Dead Silence in Blogging Space - My friend Missie said to me one day, "You don't do anything half way, do you?"  The answer to that question is NO.  I have somewhat of an addictive personality :/  If I'm going to do something, it has to be done perfectly and to the idea where my oldest kid gets her OCD :/  While there are good sides to this issue such as an end product that is no doubt a quality product, there are negative sides to this issue as well.  If things aren't going well, I also have the tendency to crawl up into a fetal ball and hide (not literally, of course...but close).  I also tend to get excited about said projects and expect everyone else to get excited about it as well.  You see where this is going, right?  So, when I'm blogging my little heart out, and commenting like crazy, I get all excited and can't wait to talk to my blogging buddies.  Then, I hear the echo and crickets chirping of the empty blogosphere and get my feelings hurt. 
    What did I say wrong?  Did I insult somebody and not realize it?
    Am I in the 6th grade again?
    Obviously I realize that my downtime is not everybody else's downtime and I am just being my terrier personality self, thrashing around with the toy in my mouth that I don't want to let go of even when nobody else wants to play and/or doesn't have time to play. I decided yesterday that I'm being ridiculous and probably need to step away from the laptop some...I have become somewhat addicted, so to keep myself from going through withdrawals once school starts back, I shall regulate myself to an hour or so in the morning and an hour or so in the evening.  Are you relieved? ;)

    Low Carb/No Carb - Part of my frazzled mental state has to do with this diet I'm on.  I started out with no carb, highly recommended by my friend Missie.  Missie has the willpower of Ghandi.  I think she could even fast for 40 days if needed.  Me, on the other hand, begin twisting and spinning out of control like the little girl in the Exorcist when there are potato chips on the countertop or Oreos, and I can't have them.  I am good until around 5 p.m. and then I feel like I'm losing my mind; I'm on a deserted island and there is absolutely no food anywhere to be found and I will die of starvation within 24 hours if I don't eat some Peanut M&M's and FAST!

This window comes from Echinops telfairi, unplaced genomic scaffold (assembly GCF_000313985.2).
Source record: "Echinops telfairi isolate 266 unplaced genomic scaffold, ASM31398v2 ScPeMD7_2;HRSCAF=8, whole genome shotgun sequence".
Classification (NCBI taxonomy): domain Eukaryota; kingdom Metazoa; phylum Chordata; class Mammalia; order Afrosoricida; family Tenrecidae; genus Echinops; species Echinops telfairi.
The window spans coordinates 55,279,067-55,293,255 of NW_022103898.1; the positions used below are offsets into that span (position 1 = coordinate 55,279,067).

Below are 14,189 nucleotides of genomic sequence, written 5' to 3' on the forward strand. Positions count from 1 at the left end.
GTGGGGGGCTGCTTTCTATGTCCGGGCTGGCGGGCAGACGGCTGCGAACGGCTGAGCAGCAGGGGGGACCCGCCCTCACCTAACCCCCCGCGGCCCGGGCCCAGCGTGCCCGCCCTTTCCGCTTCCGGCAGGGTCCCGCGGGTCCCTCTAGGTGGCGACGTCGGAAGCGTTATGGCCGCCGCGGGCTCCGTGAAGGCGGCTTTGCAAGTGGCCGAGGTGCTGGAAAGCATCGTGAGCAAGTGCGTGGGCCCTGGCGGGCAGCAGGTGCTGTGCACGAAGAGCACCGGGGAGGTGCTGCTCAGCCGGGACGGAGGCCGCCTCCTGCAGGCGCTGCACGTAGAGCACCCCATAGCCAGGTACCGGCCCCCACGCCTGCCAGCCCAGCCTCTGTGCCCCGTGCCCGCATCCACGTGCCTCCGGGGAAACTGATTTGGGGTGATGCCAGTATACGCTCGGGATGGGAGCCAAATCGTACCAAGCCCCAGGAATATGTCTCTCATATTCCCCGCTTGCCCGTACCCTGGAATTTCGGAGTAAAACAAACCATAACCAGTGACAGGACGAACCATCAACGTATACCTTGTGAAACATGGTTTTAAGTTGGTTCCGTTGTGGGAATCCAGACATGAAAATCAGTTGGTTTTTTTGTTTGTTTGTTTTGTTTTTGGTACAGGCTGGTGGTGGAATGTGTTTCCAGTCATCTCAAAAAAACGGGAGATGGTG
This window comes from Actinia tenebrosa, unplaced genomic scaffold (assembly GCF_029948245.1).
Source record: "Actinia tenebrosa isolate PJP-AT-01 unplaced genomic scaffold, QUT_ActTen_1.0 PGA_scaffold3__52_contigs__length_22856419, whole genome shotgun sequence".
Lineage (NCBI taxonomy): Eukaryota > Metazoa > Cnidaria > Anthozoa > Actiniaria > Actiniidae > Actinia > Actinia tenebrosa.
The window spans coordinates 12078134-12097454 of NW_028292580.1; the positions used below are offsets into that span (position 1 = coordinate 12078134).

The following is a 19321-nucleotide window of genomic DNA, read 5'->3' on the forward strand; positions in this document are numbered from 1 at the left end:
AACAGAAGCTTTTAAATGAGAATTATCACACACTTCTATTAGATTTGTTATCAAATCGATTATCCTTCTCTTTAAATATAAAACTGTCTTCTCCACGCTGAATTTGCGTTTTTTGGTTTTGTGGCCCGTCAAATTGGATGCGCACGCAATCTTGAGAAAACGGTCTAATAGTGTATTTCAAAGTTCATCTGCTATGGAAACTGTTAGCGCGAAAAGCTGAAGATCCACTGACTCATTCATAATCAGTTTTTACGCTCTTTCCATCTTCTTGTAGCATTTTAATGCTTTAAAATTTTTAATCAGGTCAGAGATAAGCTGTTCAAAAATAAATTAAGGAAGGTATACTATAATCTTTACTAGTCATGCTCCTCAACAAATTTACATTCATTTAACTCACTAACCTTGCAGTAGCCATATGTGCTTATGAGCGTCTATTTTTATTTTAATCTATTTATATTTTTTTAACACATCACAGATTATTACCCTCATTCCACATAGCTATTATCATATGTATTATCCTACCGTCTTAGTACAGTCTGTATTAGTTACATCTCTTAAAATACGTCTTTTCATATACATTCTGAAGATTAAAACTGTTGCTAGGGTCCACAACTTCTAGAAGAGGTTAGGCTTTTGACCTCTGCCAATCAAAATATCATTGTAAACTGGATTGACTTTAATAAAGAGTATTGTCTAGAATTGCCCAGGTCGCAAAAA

The day I ate 6 pieces of bacon for breakfast and scraped off steak and cheese only off our pizza that night and then felt like I was going to vomit for the next 10 hours made me decide that this "all you can eat, fat laden no carb thingie" might not be for me.  Plus, how is a person supposed to eat like this for the rest of her life?  So, I dowloaded the South Beach diet onto my Nook and have been reading about a more balanced way of eating including learning the difference between good carbs and bad carbs and good fats and bad fats and understanding the ways our bodies react to whatever we put into them.  White flour and sugar are no-no's but 100% whole grains are not.  A balanced diet as close to the natural product as possible is what's recommended and that sounds more liveable to me.  I might not lose as fast as Missie, but hopefully I'll feel better and change the way I eat permanently rather than going on a "diet."  Bear with me, friends, while I learn to live without my pancakes and biscuits :/

    The Stand - I'm way behind on The Standalong, so far behind, in fact, that when everyone else was checking in at the half-way mark, I hadn't even started yet :(  I'm now 100 pages in and can't put it reminds me right now of that movie with Dustin Hoffman, Morgan Freeman, Cuba Gooding, Jr. and Renee Russo called Outbreak.  I loved that movie and can't wait to see what's going to happen to King's variety of characters I've met so far in The Stand.  Will their lives all connect somehow?  We'll see.

    The week in Review on Peppermint Ph.D
    Monday - I spent Monday talking to all the new bloggers/commenters entering the Freedom to Read Giveaway Hop
    Tuesday - We lost Andy Griffith on Tuesday - Go Rest High, Andy
    Wednesday - Fourth of July holiday
    Thursday - Fourth of July canine photo session revisit
    Friday - Freedom to Read Giveaway Hop ends and Summer Reads Giveaway Hop begins.
    Saturday - Saturday Snapshot - Smoky Mountain Stables